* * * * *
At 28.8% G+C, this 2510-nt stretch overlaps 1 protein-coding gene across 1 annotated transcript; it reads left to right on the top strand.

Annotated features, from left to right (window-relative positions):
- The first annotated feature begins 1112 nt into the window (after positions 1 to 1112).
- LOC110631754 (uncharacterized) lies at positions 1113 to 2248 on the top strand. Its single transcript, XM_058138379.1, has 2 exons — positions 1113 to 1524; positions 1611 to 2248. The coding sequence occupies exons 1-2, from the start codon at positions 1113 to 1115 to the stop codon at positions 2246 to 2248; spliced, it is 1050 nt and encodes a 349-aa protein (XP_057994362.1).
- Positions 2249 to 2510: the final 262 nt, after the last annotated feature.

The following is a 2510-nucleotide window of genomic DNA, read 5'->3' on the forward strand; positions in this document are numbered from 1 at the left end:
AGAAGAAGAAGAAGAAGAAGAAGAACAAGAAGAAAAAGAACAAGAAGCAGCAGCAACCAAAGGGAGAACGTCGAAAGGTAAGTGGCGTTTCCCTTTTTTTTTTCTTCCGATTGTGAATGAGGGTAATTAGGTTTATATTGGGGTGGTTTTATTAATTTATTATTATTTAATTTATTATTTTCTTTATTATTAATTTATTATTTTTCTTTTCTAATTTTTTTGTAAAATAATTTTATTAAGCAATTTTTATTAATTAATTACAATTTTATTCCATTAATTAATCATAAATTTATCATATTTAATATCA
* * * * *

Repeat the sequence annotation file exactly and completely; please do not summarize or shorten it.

At 28.8% G+C, this 2510-nt stretch overlaps 1 protein-coding gene across 1 annotated transcript; it reads left to right on the top strand.

Annotated features, from left to right (window-relative positions):
- The first annotated feature begins 1112 nt into the window (after positions 1 to 1112).
- LOC110631754 (uncharacterized) lies at positions 1113 to 2248 on the top strand. Its single transcript, XM_058138379.1, has 2 exons — positions 1113 to 1524; positions 1611 to 2248. The coding sequence occupies exons 1-2, from the start codon at positions 1113 to 1115 to the stop codon at positions 2246 to 2248; spliced, it is 1050 nt and encodes a 349-aa protein (XP_057994362.1).
- Positions 2249 to 2510: the final 262 nt, after the last annotated feature.

The following is a 2510-nucleotide window of genomic DNA, read 5'->3' on the forward strand; positions in this document are numbered from 1 at the left end:
AGAAGAAGAAGAAGAAGAAGAAGAACAAGAAGAAAAAGAACAAGAAGCAGCAGCAACCAAAGGGAGAACGTCGAAAGGTAAGTGGCGTTTCCCTTTTTTTTTTCTTCCGATTGTGAATGAGGGTAATTAGGTTTATATTGGGGTGGTTTTATTAATTTATTATTATTTAATTTATTATTTTCTTTATTATTAATTTATTATTTTTCTTTTCTAATTTTTTTGTAAAATAATTTTATTAAGCAATTTTTATTAATTAATTACAATTTTATTCCATTAATTAATCATAAATTTATCATATTTAATATCA